Administration commits $70 million in increased funding over five years to reduce gun violence
PHILADELPHIA – The City of Philadelphia today released its 2021 update to the Philadelphia Roadmap to Safer Communities (Roadmap), a multi-year violence reduction strategy designed to create a safer, healthier and more just city.
In 2020, gun-related homicides represented 90 percent of all homicides in Philadelphia, and is the leading cause of death among young Black and Latino men. The Roadmap looks to reduce shootings by 30 percent citywide by the end of 2023.
To achieve this reduction, the 2021 Roadmap focuses on providing:
Better opportunities and social services for individuals and quality of life services for communities highly at-risk.
Swift and predictable consequences for those engaged in violence who do not want help.
Stronger community engagement with tools to increase long-term resiliency.
The Administration proposes investing a total of $18.7 million of additional funding in FY22 on anti-violence efforts for a total of $35.5 million of investment. Over the life of the FY22-FY26 Five Year plan, this is an additional investment of $70 million.
In addition to building off the expansion of the Police Department’s Operation Pinpoint to 45 areas citywide, the Roadmap includes new investments for next fiscal year, such as:
$1.3 million increase to expand violence interruption programs like the Community Crisis Intervention Program and Group Violence Intervention strategy.
$2 million in transitional jobs programs to provide alternatives to violence.
$500,000 for expansion of Targeted Community Investment Grants for violence prevention programs run by community partners.
$1.35 million for community and environmental improvements including graffiti cleanup, vacant lot remediation, clean & seal efforts, and improved lighting and visibility in key neighborhoods.
These are evidence-based interventions that Philadelphia is committed to implementing with fidelity, and ensuring are evaluated or assessed. In addition to expanding on proven models, the City will address key gaps in our current strategy with stronger community engagement and expanded behavioral health crisis tools.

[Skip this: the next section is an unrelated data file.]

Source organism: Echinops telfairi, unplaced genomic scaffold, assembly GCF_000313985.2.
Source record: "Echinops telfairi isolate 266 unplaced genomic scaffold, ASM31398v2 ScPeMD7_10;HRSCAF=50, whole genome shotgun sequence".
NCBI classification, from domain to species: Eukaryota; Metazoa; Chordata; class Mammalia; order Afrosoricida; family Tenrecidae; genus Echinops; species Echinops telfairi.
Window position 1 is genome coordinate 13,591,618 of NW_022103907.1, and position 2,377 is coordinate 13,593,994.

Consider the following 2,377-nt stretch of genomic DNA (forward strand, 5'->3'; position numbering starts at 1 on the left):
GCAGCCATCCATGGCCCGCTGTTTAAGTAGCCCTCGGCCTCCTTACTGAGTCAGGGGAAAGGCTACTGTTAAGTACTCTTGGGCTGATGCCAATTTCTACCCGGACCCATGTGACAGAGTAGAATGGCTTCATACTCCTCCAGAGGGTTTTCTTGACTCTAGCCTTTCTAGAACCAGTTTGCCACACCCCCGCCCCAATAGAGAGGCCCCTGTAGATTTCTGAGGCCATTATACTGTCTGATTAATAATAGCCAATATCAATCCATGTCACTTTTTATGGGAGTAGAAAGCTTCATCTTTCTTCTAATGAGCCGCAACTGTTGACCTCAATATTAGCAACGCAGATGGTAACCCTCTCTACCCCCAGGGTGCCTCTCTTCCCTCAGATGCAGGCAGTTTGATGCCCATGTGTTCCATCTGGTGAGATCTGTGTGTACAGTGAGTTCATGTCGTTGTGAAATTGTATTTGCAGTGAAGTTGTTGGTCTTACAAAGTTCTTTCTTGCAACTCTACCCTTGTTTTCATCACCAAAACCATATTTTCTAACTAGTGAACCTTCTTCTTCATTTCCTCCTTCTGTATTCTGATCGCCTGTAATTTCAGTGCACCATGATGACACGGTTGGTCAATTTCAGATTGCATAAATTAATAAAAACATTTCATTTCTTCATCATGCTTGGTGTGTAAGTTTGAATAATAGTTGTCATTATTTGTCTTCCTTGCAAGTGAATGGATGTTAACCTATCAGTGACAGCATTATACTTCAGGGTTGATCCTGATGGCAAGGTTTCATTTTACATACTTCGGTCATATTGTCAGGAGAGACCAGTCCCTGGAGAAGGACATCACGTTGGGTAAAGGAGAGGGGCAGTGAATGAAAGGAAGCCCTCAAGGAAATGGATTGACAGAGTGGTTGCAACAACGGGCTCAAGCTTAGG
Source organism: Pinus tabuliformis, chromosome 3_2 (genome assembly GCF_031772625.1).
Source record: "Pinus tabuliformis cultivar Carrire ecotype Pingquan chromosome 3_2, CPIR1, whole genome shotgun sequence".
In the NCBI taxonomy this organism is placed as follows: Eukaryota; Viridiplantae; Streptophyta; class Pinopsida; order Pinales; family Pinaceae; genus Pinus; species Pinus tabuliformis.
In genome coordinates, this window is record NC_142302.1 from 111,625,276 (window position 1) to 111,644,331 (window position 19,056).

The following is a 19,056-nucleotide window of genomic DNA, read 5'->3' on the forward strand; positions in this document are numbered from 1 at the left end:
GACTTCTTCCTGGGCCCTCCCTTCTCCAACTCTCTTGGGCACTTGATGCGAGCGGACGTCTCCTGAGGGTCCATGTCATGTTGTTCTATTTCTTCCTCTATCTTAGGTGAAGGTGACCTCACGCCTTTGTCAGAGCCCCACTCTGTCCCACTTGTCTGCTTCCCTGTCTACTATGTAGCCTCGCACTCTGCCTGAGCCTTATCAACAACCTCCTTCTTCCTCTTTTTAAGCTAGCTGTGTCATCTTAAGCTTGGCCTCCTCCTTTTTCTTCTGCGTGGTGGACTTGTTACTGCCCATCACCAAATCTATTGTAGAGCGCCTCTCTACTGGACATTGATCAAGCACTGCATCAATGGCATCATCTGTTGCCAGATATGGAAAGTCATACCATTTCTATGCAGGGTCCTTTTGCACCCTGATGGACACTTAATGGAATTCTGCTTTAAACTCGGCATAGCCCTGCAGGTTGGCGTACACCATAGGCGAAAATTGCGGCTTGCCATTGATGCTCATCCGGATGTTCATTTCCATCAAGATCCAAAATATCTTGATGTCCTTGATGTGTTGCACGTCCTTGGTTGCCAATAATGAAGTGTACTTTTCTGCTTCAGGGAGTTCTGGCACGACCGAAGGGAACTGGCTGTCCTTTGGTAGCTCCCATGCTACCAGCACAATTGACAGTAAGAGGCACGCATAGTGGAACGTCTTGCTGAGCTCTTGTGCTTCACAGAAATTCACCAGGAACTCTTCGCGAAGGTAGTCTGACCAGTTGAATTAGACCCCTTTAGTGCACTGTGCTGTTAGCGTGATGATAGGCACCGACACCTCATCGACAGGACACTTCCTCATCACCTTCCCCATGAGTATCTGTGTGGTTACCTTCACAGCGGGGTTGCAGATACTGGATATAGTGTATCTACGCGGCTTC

The City is making major investments in changes to how we respond to 911 calls to safely meet residents’ needs. The FY22 Budget includes a $13.2 million investment, scaling over the year, so that 911 callers citywide can receive help from a co-response team, or a mobile crisis team, if that’s what they need.
At the same time, the Kenney Administration is investing in short and long term prevention by:
Continuing in the FY22-FY26 Five Year Plan to make the largest City investments in education – School District of Philadelphia, Community Schools, PHLpreK, Out of School Time and Summer Jobs, Community College of Philadelphia — over $1.4 billion over the next five years.
Most urgently, preparing rollout of an ambitious and expanded series of Summer 2021 activities for children and youth throughout the city keeping them engaged and safe, and partnering with the School District to provide academic support for learning loss due to the pandemic. (More details about summer planning will be provided later this month.)
“As the pandemic raged last year, so did gun violence, here at home and in other cities across our country,” said Mayor Jim Kenney. “As we deepen and scale the evidence-based programs for the highest at risk, we are continuing our largest investments in what we know will ultimately address the structural, root cause of violence—lack of education and opportunity.”
“For decades many of our own neighbors have not felt as though they have a say in the work designed to keep them safe,” said Erica Atwood, Senior Director for Criminal Justice and Public Safety who also serves as co-chair of the Roadmap. “These updated strategies make sure neighborhoods are treated like the great assets they are, with collaborative solutions found very close to the problems we are addressing.”
“One of the most important things to know about gun violence is that there is no single, easy solution,” said Dr. Ruth Abaya, Program Manager for the Health Department’s Injury Prevention Program. “We know that many things and situations in people’s lives lead them to a point where gun violence can happen. By viewing and responding to this crisis through a public health lens, we can identify and work to ameliorate those situations, stopping gun violence before it even happens.”
The updated Roadmap is led by the new Office of Policy and Strategic Initiatives for Criminal Justice and Public Safety (CJPS), which brings together the Office of Violence Prevention (OVP), Office of Criminal Justice (OCJ), Office of Reentry Partnerships (ORP) and Town Watch Integrated Services (TWIS) into a single unit.
The Philadelphia Roadmap to Safer Communities is a multi-agency response that coordinates public, private, nonprofit, and community partners to end gun violence. By delivering critical preventions and interventions, we can reduce shootings and gun-related homicide, and achieve its 4 key goals: (1) Connected and thriving young people; (2) Strong community engagement; (3) Coordinated city services, and; (4) Safe and healthy neighborhoods. Learn more at WEBSITE and follow the CJPS Cluster on Facebook and Instagram at @PhillyAlive215.